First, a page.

The pressure on NHS Trusts continues to grow at an alarming rate. This blog post investigates this pressure and explores how the ongoing unpredictability of COVID-19 continues to wreak havoc in healthcare Trusts around the country, with more than 20 reporting critical incidents during the first week of the new year.
For almost two years, the staffing of Trusts has suffered immensely due to the impact of COVID-19. The self-isolation of staff has led to shortages in teams and wards, meaning they must operate with less resource despite the increasing demand. This has huge implications, namely on the health and wellbeing of employees. Staff sickness due to exhaustion, anxiety, stress, and PTSD has amplified the national staff shortage, yet this is inevitable and understandable. With NHS workloads bursting at the seams, Trusts are finding it difficult to retain their current employees and attract the interest of nurses and other healthcare professionals.
However, whilst availability of PPE is nailed down, vaccinating the entire workforce is a growing challenge. There are medical exemptions, social factors, cultural beliefs, and anxiety preventing the vaccination of some staff. This presents a complex pressure for Trusts to manage as they aim to reduce the indirect spreading of COVID-19. To mitigate patient risk and to accommodate unvaccinated staff, Trusts are searching to source alternative employment away from the frontline. This presents another challenge when seeking to sustain a safe service for patients and staff.
Waiting Lists and Availability
Another growing pressure that NHS Trusts face is the huge waiting lists for planned care, such as operations and diagnostic scans. With staff resource largely absorbed by the management of COVID-19, Trusts are having to prolong the planned care of patients with long-term conditions. Consequently, waiting lists are strained and patients become frustrated as their health problems continue to worsen. Trusts are under pressure to make clinically safe decisions for patients, whilst maintaining the productivity and efficiency of a depleted workforce.
Similarly, due to the rise in COVID-19 infection rates, hospitals are having to utilise their bed capacity in urgent care wards more stringently to ensure a safe and efficient patient flow. With the assessment of risk stretched, Trusts are dependent on community care to relieve bed capacity.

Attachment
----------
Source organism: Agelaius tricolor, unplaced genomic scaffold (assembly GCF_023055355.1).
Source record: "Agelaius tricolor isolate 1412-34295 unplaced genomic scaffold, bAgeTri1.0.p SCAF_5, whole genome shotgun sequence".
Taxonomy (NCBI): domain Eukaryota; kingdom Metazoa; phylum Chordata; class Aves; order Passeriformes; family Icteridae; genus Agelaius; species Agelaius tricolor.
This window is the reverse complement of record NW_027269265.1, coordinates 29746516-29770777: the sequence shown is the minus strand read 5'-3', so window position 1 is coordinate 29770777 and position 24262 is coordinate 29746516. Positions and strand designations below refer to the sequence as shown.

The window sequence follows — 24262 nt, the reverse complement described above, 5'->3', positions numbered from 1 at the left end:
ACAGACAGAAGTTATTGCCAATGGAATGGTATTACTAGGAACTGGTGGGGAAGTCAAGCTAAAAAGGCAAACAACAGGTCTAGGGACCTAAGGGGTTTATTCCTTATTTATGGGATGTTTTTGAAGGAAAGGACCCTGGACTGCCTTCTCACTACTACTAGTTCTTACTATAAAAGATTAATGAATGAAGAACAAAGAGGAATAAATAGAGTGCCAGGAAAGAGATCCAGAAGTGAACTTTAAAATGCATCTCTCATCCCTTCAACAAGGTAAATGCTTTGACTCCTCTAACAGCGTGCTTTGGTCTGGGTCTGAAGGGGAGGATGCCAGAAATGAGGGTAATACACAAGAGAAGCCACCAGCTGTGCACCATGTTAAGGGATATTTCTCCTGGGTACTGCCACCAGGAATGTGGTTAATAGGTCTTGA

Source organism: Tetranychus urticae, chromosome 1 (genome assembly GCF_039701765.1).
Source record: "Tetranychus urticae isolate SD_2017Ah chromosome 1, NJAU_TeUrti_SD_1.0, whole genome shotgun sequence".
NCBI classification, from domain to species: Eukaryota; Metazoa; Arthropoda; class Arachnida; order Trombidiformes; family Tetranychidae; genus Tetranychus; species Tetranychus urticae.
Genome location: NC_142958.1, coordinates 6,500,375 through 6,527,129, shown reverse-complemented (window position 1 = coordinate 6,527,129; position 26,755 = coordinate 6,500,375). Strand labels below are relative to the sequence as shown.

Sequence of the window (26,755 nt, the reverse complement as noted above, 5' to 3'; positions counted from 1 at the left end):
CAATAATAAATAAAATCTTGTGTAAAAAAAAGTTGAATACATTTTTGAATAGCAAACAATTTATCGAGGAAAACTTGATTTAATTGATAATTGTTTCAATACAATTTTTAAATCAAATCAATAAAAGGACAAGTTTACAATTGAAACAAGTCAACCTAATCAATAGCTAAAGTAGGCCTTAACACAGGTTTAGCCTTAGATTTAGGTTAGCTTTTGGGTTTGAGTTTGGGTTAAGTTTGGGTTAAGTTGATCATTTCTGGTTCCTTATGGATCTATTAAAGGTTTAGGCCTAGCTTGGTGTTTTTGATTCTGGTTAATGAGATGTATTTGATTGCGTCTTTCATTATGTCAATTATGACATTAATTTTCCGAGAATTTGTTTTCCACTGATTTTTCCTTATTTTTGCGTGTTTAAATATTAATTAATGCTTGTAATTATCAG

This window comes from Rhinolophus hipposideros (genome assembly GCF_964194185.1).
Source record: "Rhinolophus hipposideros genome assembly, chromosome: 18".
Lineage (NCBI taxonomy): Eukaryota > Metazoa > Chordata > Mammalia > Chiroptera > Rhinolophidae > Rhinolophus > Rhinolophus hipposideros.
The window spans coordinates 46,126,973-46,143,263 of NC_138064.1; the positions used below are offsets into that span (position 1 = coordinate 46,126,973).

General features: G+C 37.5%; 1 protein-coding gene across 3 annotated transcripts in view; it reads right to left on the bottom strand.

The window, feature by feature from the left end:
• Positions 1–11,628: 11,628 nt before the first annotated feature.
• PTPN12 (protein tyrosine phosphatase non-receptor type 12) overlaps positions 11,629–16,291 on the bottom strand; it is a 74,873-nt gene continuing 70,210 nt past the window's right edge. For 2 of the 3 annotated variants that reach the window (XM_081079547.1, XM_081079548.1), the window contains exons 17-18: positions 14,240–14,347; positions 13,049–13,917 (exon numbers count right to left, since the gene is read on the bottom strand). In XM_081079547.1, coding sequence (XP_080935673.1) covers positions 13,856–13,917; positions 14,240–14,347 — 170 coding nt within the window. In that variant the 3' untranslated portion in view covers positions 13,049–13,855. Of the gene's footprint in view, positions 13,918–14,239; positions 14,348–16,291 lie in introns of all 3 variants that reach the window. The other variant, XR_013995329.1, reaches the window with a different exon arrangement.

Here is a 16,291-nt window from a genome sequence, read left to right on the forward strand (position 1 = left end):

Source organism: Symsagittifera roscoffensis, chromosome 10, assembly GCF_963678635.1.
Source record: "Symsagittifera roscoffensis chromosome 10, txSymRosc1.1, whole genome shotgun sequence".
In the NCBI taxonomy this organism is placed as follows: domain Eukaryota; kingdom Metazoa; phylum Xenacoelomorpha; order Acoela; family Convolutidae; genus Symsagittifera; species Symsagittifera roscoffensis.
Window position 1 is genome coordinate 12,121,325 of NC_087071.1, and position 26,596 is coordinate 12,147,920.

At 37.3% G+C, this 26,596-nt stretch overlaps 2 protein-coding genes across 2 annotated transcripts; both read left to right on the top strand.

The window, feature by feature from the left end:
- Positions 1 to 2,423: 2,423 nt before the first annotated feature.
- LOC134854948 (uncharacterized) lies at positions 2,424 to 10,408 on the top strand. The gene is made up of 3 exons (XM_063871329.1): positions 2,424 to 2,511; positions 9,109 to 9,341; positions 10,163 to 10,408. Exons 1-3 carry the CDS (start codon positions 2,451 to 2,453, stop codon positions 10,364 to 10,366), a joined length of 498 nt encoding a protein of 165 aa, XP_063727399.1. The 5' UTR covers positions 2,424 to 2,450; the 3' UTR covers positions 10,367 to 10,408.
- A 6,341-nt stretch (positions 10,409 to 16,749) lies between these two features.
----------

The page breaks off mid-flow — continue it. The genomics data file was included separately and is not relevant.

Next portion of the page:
Maintaining Care of the Clinically Vulnerable
With disruptions to care continuing to manifest, providers must ensure the care of the clinically vulnerable. With increased risk in care settings, Infection Prevention and Control Teams are working tirelessly to improve the safety of the hospital environment so that vulnerable patients can access care with a minimal risk of contracting COVID-19. Individuals that require frequent scans and procedures such as cancer and renal dialysis patients depend on the resilience of Trusts. Staff shortages, self-isolations, and the deteriorating wellbeing of staff makes maintaining this care even harder.
NHS Trusts are under growing pressure from the public, who are frustrated with delayed care, restricted or prohibited visitation, lack of communication, and multiple ward transfers. Managing expectations has become even more challenging and builds pressure on staff to work extra hours and miss breaks. To appease visitors, some Trusts have introduced the relative’s helpline to provide updates on the treatment of patients and to release time for staff to provide care. Whilst finding new approaches is a demonstration of adaptability, it is unsustainable for the NHS to progress when expectations are stretched, leaving patients feeling dissatisfied and staff fatigued.
Declining NHS funding, combined with the expenses of PPE and COVID-19 implications, leaves Trusts in a financially challenging position, especially with growing health concerns to consider when attempting to maintain a safe, high-quality standard of care and plan for the future.
It is easy to see the enormous pressure that NHS Trusts are under in the current healthcare climate of the UK. Collectively, these factors all lead to a reduction in the quality of care that Trusts can provide and negatively impact the patient experience. These pressures, though, can be managed with a resurgence and replenishment within the workforce, by employing more staff, improving their support, reducing their dependency, and championing wellbeing. Together, these will improve the efficiency and quality of care.
Written by Sam Gillespie, Bid Writer